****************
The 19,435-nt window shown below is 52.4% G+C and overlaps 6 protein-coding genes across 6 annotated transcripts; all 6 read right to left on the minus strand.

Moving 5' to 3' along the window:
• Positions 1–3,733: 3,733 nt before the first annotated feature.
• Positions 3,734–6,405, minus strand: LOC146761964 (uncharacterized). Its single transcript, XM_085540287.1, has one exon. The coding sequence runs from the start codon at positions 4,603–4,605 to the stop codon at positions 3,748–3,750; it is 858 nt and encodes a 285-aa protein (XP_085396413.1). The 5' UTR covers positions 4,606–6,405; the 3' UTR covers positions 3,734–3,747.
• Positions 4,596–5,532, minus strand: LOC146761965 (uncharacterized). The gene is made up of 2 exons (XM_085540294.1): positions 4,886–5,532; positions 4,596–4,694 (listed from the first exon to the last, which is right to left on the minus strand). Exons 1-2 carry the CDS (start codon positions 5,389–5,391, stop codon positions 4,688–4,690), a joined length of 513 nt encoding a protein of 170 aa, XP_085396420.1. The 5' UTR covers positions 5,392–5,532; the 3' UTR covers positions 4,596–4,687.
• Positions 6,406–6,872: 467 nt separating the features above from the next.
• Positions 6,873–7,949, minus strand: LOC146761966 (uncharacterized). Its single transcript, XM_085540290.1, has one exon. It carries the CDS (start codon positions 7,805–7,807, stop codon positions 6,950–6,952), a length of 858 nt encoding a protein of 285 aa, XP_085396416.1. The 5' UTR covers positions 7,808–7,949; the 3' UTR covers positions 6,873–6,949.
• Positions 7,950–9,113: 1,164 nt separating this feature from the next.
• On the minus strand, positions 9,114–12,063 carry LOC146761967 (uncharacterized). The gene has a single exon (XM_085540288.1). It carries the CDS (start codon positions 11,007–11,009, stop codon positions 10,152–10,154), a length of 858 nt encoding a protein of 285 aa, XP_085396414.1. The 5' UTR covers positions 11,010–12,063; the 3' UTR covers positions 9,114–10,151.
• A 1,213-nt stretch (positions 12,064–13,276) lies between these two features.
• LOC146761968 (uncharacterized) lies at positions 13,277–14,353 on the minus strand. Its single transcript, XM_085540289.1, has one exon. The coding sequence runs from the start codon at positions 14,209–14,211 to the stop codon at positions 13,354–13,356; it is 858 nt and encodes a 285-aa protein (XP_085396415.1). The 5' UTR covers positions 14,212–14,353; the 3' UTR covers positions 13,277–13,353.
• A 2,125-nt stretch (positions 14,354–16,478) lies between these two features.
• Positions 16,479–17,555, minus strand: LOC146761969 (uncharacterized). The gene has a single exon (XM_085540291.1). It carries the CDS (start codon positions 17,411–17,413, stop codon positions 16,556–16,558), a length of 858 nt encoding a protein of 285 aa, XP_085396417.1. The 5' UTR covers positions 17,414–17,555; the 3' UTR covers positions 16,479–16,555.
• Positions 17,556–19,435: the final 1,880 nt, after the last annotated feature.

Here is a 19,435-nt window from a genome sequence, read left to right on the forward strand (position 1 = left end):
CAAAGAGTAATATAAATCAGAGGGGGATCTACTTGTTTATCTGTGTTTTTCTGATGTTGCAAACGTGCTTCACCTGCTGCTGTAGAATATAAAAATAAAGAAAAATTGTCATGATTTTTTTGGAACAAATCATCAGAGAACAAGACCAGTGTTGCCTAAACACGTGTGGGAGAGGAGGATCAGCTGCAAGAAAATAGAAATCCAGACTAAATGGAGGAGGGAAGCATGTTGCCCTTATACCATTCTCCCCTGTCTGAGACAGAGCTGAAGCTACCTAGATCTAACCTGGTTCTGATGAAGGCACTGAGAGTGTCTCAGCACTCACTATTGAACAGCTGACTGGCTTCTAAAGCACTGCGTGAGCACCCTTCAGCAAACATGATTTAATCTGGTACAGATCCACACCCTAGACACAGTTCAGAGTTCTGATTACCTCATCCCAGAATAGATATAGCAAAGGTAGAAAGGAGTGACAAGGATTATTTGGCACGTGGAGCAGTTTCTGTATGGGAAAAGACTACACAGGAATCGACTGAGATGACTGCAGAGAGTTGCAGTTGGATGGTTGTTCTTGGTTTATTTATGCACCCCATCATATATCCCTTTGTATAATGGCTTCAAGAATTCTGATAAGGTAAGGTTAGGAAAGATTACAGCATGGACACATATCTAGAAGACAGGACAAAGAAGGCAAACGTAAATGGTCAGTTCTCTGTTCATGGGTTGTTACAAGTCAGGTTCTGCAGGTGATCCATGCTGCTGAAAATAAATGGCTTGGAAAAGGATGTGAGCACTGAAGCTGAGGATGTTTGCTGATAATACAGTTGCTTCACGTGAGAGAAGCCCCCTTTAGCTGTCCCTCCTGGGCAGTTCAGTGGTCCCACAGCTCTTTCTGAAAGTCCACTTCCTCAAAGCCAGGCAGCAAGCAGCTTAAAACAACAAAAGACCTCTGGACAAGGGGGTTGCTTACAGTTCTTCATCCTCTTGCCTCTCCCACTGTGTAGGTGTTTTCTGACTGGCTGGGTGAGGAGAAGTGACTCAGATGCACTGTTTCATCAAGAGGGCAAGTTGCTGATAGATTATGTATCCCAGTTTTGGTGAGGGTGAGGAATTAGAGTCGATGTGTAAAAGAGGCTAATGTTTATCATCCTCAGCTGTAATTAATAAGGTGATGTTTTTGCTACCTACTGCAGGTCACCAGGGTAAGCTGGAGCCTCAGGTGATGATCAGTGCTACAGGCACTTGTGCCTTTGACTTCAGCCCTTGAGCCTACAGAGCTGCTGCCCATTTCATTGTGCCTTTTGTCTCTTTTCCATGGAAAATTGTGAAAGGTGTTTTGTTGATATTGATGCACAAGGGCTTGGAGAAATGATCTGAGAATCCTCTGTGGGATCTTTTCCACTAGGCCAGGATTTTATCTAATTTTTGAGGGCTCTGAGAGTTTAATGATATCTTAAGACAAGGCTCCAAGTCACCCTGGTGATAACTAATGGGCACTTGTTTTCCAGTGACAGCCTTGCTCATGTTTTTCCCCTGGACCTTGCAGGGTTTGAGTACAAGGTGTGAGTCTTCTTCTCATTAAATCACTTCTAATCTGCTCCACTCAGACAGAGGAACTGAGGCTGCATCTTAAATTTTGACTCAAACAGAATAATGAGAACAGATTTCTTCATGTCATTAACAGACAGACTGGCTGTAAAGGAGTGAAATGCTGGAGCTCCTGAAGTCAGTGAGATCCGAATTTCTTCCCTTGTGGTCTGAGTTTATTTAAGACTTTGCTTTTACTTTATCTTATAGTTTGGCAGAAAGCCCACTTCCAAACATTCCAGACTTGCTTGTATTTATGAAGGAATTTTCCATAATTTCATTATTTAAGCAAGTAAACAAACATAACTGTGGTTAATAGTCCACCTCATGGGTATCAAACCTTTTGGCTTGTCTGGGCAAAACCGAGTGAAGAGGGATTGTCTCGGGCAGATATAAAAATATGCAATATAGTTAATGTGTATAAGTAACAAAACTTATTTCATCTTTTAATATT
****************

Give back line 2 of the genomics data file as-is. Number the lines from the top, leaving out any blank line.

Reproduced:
Moving 5' to 3' along the window: